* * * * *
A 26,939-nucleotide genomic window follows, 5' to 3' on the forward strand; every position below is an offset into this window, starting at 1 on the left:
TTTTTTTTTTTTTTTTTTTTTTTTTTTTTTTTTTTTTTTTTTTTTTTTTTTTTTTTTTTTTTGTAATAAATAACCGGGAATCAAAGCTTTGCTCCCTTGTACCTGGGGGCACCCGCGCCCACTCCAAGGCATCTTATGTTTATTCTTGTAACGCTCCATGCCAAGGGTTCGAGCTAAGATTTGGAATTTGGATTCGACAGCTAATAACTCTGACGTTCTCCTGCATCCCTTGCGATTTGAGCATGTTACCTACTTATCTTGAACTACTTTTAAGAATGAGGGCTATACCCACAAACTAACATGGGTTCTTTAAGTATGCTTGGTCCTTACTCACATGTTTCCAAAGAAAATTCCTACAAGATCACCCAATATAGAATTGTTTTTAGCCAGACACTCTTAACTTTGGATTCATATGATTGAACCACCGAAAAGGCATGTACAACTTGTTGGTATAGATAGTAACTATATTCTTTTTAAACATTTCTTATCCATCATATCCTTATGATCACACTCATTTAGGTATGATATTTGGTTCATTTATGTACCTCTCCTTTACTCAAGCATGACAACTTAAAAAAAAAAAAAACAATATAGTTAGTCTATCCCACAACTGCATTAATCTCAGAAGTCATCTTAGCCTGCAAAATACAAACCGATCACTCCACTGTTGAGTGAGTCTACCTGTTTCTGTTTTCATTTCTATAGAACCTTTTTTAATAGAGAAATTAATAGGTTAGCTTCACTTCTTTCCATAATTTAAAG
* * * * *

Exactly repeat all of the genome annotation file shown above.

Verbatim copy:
A 26,939-nucleotide genomic window follows, 5' to 3' on the forward strand; every position below is an offset into this window, starting at 1 on the left:
TTTTTTTTTTTTTTTTTTTTTTTTTTTTTTTTTTTTTTTTTTTTTTTTTTTTTTTTTTTTTTGTAATAAATAACCGGGAATCAAAGCTTTGCTCCCTTGTACCTGGGGGCACCCGCGCCCACTCCAAGGCATCTTATGTTTATTCTTGTAACGCTCCATGCCAAGGGTTCGAGCTAAGATTTGGAATTTGGATTCGACAGCTAATAACTCTGACGTTCTCCTGCATCCCTTGCGATTTGAGCATGTTACCTACTTATCTTGAACTACTTTTAAGAATGAGGGCTATACCCACAAACTAACATGGGTTCTTTAAGTATGCTTGGTCCTTACTCACATGTTTCCAAAGAAAATTCCTACAAGATCACCCAATATAGAATTGTTTTTAGCCAGACACTCTTAACTTTGGATTCATATGATTGAACCACCGAAAAGGCATGTACAACTTGTTGGTATAGATAGTAACTATATTCTTTTTAAACATTTCTTATCCATCATATCCTTATGATCACACTCATTTAGGTATGATATTTGGTTCATTTATGTACCTCTCCTTTACTCAAGCATGACAACTTAAAAAAAAAAAAAACAATATAGTTAGTCTATCCCACAACTGCATTAATCTCAGAAGTCATCTTAGCCTGCAAAATACAAACCGATCACTCCACTGTTGAGTGAGTCTACCTGTTTCTGTTTTCATTTCTATAGAACCTTTTTTAATAGAGAAATTAATAGGTTAGCTTCACTTCTTTCCATAATTTAAAG